Faculty

Education

Social Science

Agree

Disagree

Agree

Disagree

N

%

N

%

N

%

N

%

Inadequate reading materials

60

77.0

18

23.0

10

62.5

6

37.5

Library materials are not very recent

51

65.3

27

37.7

11

68.7

5

31.5

Lack of borrowing facilities

39

50.0

39

50.0

7

43.7

9

56.3

Inadequate seating space

37

47.4

41

52.6

5

31.3

11

68.7

Poor lighting facilities

26

33.3

52

66.7

5

31.3

11

68.7

Lack of photocopying facilities

30

38.4

48

61.6

7

43.7

9

56.3

Noise

35

44.8

43

55.2

9

56.3

7

43.7

Inadequate skill

36

46.2

42

53.8

10

62.5

6

37.5

Poor attitude of library staff

30

38.4

48

61.6

8

50.0

8

50.0

Discussion of Findings

Most of the distance learning students in both faculties found the library materials available and accessible to them, and they used the library twice a week when they were in session. Most of the respondents in both faculties used the library materials after searching through the shelf instead of using the catalogue. Other library habits included: visiting the library because they assimilated best in the library, used the library to complement what they were taught in the class, some read alone in the library, used the catalogue to search for materials and read for more than three hours at a stretch in the library. This result is supported by Olaojo and Akewukereke (2004), Mabawonku (2004) and Azikwe (1993).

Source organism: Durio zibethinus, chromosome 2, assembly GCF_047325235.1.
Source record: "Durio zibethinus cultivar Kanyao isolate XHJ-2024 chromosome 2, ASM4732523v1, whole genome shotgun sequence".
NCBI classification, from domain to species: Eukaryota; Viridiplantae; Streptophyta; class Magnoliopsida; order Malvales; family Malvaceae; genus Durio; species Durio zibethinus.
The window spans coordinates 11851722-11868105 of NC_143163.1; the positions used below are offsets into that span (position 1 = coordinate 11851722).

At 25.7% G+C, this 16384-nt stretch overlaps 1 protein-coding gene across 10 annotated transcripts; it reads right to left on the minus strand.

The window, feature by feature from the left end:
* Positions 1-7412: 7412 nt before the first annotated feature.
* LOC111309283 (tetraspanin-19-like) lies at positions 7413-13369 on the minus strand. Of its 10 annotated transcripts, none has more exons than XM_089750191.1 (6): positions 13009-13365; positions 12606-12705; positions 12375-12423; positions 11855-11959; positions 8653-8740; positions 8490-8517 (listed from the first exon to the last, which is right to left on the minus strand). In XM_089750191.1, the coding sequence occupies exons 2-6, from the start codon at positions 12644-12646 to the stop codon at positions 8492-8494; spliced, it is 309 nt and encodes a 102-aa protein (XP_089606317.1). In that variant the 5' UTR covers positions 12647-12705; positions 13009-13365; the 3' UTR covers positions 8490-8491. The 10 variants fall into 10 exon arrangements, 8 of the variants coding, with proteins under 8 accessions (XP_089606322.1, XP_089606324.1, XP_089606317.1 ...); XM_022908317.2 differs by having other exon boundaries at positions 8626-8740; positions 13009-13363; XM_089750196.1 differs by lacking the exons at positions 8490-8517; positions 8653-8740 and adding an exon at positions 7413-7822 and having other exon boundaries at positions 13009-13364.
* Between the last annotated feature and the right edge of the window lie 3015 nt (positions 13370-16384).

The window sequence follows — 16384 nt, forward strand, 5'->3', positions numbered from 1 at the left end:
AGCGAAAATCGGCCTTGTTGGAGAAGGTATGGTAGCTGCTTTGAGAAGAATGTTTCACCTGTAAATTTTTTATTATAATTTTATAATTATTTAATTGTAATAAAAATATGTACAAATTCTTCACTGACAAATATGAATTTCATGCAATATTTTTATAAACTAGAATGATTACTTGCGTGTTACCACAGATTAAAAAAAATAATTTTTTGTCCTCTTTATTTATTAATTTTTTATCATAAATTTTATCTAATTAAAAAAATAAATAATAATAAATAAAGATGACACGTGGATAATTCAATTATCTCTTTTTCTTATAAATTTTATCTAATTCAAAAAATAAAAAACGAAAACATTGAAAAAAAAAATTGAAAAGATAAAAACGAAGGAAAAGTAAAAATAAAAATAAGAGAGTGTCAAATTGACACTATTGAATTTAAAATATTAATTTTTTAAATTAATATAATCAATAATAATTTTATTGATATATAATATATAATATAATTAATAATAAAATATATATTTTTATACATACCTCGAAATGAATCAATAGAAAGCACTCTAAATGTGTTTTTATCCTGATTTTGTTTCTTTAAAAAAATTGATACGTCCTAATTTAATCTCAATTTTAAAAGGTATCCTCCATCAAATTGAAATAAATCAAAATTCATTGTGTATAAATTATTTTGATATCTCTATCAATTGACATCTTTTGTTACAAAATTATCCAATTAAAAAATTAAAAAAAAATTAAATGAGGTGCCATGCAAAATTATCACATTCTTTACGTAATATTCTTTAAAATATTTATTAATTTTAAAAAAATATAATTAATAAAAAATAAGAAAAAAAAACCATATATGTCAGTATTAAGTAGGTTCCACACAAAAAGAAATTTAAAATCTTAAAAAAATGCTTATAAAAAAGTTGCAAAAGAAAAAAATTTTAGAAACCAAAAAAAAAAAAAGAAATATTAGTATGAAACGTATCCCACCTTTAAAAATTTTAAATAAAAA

Factors affecting Library Use by Distance Learning Students